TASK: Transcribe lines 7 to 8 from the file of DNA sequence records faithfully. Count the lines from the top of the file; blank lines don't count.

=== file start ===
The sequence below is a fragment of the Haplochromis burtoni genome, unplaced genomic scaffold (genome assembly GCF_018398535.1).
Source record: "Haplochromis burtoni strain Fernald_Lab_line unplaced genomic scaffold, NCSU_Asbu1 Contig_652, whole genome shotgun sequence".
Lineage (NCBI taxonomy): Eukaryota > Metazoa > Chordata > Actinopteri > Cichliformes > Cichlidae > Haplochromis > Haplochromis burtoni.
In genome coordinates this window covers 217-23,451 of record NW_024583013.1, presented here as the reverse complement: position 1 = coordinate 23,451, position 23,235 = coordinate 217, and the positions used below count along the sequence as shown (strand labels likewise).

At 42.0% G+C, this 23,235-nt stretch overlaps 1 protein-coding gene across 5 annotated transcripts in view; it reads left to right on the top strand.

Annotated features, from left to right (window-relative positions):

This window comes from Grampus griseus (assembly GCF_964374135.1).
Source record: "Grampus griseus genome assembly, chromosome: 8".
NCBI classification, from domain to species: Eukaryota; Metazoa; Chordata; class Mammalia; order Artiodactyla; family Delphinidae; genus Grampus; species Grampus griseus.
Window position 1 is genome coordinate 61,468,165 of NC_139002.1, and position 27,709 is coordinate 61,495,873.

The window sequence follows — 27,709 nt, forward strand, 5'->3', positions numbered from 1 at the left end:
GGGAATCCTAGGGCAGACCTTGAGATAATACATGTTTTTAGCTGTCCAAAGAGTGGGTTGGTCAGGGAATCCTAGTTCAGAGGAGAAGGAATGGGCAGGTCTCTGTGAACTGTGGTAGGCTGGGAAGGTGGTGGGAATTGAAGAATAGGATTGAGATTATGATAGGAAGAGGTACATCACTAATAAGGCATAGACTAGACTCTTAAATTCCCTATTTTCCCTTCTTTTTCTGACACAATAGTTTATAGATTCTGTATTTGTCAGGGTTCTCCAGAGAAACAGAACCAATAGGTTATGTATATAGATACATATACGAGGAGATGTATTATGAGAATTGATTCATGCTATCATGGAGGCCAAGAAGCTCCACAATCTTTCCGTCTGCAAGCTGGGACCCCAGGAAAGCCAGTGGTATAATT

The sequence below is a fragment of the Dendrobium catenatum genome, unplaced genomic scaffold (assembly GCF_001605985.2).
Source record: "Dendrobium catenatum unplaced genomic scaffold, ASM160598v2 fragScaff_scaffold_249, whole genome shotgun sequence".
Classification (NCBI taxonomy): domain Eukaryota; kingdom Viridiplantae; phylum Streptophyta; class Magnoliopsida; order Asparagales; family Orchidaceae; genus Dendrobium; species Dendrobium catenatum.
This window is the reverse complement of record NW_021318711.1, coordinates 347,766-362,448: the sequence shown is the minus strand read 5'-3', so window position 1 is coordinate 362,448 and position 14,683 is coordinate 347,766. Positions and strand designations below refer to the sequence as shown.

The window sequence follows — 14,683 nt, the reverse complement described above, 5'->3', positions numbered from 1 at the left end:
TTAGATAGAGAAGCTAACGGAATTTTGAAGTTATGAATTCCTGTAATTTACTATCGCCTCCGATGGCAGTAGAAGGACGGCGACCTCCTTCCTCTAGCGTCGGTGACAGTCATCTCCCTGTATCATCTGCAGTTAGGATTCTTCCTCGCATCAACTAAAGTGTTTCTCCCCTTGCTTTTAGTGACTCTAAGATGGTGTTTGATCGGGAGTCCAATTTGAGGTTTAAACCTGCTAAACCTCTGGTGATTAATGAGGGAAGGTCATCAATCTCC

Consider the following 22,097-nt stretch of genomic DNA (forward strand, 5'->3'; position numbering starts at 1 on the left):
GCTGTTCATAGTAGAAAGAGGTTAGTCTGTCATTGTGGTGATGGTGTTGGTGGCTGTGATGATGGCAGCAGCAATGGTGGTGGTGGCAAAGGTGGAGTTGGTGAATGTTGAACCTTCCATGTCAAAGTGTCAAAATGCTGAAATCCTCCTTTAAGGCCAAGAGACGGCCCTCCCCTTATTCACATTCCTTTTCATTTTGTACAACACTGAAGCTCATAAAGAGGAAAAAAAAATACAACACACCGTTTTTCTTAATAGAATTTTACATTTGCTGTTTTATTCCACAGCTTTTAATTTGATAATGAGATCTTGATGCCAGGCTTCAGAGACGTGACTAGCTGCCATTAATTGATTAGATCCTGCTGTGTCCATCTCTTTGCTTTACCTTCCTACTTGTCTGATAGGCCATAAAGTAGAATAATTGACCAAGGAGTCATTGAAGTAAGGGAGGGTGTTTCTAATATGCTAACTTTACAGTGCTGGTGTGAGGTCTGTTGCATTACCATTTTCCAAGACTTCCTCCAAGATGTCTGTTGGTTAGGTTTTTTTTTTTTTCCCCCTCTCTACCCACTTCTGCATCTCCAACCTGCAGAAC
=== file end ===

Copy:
This window comes from Grampus griseus (assembly GCF_964374135.1).
Source record: "Grampus griseus genome assembly, chromosome: 8".